Folk. Book Review

FOLK by Zoe Gilbert
Bloomsbury, 256pp, h/b £14.99 e-book £12.99
Reviewed by Sydney Shields

Zoe Gilbert is a prolific short story writer, having had works published in a variety of anthologies. Her love of folk-literature is plain and her poetic language a pleasure to read, even when what she is describing is dark and of the other-world.

All 15 stories in FOLK are linked; they are various tales of Neverness, a village on the edge of the land, perched precariously on the coastline. Three “clefts” – sheer rock drops into the sea – scare parents for the sake of their children, sailors go out to sea and their families pray they return safe each day, the womenfolk are strong and strong-willed.

The collection opens with Prick Song (the pun is definitely intended), introducing us to the prominent characteristics of Neverness – passion and violence intermingled, nature sexualised, darkness and threat all around, masked by lust and youth. The boys of the village search the gorse bushes (known to them as “Mother Gorse”), hunting for arrows tied with ribbons, shot into the gorse by the village girls. Kisses are bites, the boys both love and hate Mother Gorse – she is cruel, and yet harbors the treasures they want most – the girls’ favours. The story ends in tragedy, and this tragedy runs through the other stories, as we learn more about the village’s inhabitants, their histories, their mingled families and shared heritage.

Rather like a soap opera, we meet recurring characters, villagers are mentioned in passing during other people’s stories, and it is a credit to Gilbert that I only had to flick back through the pages two or three times to remind myself who is who!

Fishskin, Hareskin – winner of the Costa Short Story Award 2014 – is typical of Gilbert’s collection and its recurring themes: Evret is a new mother, suffering with post-partum depression; her husband is a sailor, whom she punishes by keeping at home (by making reference to hares, deemed unlucky by sailors). Ironically, hares are her favourite animal, but she rejects her baby, instead returning again and again like a woman possessed to try and put right the house she lived in with her father. Only when she finds hare-skins in the outhouse, and stitches swaddling for her baby from them (pricking her fingers in the process, naturally), can she find peace.

More than anything, the stories in this collection made me think of ‘The Wicker Man’ – sex, nature and death closely bound to one another, in a community isolated from the rest of the ‘civilised’ world. Not only pre-Christian (there is no talk of God here), the presence of magic is accepted and certain: Verlyn Webbe has a wing instead of an arm, witches live in the woods and Sil – one of the village mothers – is from another world.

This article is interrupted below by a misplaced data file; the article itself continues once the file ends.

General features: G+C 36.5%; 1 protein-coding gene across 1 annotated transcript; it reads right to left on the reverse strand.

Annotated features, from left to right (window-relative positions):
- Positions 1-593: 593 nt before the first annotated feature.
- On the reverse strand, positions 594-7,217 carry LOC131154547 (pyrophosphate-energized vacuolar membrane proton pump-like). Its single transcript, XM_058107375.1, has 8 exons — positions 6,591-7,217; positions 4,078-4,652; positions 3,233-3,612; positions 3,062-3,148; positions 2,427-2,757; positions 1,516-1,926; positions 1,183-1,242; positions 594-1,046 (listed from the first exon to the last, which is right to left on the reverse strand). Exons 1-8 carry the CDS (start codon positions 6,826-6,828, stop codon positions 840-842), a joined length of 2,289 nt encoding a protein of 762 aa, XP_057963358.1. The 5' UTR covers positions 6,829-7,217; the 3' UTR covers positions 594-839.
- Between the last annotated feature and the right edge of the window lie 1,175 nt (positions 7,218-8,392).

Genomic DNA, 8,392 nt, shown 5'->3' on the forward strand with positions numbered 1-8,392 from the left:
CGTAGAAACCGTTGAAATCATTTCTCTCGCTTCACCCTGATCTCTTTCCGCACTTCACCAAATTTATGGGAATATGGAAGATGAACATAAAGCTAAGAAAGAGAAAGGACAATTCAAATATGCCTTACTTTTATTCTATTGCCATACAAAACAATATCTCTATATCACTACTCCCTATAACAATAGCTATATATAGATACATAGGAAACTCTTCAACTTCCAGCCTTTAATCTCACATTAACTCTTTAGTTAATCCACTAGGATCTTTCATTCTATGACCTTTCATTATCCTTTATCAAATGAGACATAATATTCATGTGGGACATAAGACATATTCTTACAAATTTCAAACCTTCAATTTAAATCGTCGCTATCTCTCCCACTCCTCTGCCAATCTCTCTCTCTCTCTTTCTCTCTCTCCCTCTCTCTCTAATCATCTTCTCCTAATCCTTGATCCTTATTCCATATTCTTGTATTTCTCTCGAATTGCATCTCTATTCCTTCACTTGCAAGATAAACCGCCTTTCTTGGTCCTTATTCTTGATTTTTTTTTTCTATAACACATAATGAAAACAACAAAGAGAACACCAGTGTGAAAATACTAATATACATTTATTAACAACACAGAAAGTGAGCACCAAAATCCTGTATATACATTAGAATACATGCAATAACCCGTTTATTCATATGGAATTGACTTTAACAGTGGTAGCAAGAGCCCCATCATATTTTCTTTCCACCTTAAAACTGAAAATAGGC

Sil is uncharacteristic of Neverness, not only because she is from elsewhere but because an act of selflessness brought her into the community, and the same selflessness keeps her there. The women born of the village are nothing else if not selfish, they regularly betray one another for menfolk and more than one woman belittles the love of a good man for her own selfish ends. The women are certainly empowered here!

Gilbert’s strength is her poetic language; her descriptions make you feel what you’re reading as well as see it in your mind’s eye. Within one story (Sticks Are for Fire), she conjures up an image of heart-rending sweetness: Gertrude Quick, a small child with a bent back, brave and swift, has “blackbird chicky hair”, not long followed by the description of Merry (the local witch) being murdered by a group of children.

My favourite story in the collection was Turning: a story of only two characters – a young boy called Finch, and a nameless Old Man –  this is like Keats’ ‘Ode to Autumn’ brought into 4D: Gilbert’s language made me see the forest, hear the forest, smell the forest, and feel the forest. I interpreted the old man as an embodiment of The Green Man, and only one small incident makes me doubt this interpretation. Suffice to say, in Gilbert’s world, there is no beauty without death.

Much as I enjoyed these stories, I feel ‘enjoyed’ in some ways is not the right word, they are too dark and cruel for that and, yet, within them is such beauty and passion, that it would be unfair to use any other.

About Phil Lunt (936 Articles)
Hailing from the rain-sodden, North Western wastelands of England, Phil has dabbled in many an arcane vocation. From rock-star to conveyor-belt scraper at a bread factory, 'Dairy Logistics Technician' to world's worst waiter. He's currently a freelance designer, actor, sometime writer/editor and Chair of the British Fantasy Society. He is on the Global Frequency and is still considering becoming an astronaut when he grows up.